Although mineral dehydration in hydrothermal and metamorphic processes is a commonly observed phenomenon, it is often stated that organic compounds will not dehydrate in the presence of an aqueous solution even at elevated temperatures and pressures. Both theoretical calculations and experimental measurements directly refute this paradigm. Results obtained in the present study indicate that increasing temperature tends to favor dehydration reactions among organic compounds in aqueous solution. Calculation of the thermodynamic properties for several aqueous organic dehydration reactions were conducted using equations, data, and parameters from Shock, and Helgeson (1990) and Shock (1992,1993a), together with additional data estimated in this study. Dehydration reactions which may proceed at elevated temperatures include amide formation from carboxylic acids and ammonia, ester formation from carboxylic acids and alcohols, and peptide formation from amino acids. Condensation of complex organic molecules may be energetically favored in hydrothermal solutions, which would greatly facilitate the ability of organisms to infiltrate high-temperature/pressure environments.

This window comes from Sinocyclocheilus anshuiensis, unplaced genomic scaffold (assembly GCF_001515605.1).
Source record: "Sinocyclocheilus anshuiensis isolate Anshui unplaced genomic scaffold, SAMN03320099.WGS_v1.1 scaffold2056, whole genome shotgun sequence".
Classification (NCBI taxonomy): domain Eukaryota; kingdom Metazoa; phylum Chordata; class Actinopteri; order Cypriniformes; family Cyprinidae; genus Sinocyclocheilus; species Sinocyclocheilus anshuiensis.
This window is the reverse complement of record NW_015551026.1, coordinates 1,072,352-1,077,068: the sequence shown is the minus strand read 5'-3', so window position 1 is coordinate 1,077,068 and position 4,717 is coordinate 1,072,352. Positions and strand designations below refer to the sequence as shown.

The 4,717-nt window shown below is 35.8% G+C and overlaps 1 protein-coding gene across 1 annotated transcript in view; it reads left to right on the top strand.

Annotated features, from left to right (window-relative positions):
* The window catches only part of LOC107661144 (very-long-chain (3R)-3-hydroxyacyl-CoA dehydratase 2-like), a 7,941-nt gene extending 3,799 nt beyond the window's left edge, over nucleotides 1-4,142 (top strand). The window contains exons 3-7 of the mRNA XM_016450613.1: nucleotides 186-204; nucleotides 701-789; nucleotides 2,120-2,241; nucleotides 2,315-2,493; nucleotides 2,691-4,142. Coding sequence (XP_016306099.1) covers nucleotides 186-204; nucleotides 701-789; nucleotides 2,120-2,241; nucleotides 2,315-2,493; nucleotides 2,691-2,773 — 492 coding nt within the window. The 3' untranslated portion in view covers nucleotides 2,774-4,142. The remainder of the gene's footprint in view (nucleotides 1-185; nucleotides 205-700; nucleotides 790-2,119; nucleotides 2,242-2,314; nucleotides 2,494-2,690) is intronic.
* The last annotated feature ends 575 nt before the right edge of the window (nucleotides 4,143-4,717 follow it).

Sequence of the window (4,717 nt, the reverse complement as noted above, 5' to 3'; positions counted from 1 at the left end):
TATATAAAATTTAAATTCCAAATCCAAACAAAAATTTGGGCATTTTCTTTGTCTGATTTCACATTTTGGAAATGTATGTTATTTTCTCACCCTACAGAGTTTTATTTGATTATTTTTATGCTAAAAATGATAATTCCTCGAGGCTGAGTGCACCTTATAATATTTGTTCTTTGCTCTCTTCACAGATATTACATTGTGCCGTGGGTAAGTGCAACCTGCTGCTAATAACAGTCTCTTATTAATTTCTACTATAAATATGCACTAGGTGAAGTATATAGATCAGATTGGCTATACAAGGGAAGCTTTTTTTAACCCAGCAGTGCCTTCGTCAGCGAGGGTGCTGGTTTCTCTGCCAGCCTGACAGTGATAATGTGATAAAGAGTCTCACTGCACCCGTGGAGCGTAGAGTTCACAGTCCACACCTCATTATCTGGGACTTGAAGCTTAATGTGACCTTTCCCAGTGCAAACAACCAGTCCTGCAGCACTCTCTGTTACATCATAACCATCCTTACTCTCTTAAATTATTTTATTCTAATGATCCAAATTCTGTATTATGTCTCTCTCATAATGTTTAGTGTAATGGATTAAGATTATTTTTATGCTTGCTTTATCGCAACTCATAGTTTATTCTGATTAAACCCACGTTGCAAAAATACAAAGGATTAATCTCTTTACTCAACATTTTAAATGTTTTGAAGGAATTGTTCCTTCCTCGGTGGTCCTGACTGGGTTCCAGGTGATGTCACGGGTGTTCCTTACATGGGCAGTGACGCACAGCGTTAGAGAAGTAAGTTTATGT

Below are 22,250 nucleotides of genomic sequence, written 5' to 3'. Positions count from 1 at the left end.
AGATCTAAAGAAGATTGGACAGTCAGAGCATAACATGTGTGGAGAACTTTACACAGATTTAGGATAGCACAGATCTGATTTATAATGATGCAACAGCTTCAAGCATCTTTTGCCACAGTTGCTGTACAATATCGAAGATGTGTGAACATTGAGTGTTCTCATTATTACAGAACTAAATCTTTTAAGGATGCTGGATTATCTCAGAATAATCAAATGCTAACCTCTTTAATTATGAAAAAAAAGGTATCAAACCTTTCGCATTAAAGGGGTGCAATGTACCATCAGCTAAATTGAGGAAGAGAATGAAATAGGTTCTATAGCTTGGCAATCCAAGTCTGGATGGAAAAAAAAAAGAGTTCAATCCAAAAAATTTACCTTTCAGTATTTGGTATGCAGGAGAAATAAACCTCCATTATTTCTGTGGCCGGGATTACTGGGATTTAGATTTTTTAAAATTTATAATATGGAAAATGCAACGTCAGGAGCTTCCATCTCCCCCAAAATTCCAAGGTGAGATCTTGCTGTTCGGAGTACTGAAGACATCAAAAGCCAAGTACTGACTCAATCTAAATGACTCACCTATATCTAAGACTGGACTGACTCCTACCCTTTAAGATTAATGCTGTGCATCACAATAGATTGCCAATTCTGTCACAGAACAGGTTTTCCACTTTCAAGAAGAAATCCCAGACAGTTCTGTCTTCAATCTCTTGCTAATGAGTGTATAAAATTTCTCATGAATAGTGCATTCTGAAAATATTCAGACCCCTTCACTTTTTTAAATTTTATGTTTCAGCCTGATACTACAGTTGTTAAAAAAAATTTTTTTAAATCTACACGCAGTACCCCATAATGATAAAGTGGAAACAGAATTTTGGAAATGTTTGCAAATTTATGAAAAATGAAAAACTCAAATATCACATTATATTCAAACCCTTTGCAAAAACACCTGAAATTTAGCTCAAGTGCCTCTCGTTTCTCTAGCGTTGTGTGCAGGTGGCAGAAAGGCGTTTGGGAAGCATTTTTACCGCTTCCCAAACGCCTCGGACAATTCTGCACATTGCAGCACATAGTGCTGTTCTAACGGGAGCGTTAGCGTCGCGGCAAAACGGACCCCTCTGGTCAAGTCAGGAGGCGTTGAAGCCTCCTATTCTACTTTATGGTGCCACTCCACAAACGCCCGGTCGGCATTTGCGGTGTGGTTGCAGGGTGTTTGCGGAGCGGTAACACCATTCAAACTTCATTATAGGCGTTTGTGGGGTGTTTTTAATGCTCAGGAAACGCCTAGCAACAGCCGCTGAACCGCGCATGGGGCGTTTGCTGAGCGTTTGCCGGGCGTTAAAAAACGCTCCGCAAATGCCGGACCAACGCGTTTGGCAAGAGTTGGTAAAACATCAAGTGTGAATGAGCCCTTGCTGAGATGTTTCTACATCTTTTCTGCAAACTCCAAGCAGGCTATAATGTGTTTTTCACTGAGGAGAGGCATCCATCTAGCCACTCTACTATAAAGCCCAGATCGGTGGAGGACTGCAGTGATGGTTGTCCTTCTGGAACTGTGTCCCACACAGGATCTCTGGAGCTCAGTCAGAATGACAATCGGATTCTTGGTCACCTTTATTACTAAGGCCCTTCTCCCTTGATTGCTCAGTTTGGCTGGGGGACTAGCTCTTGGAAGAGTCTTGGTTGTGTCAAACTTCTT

ASJC Scopus subject areas
- Geochemistry and Petrology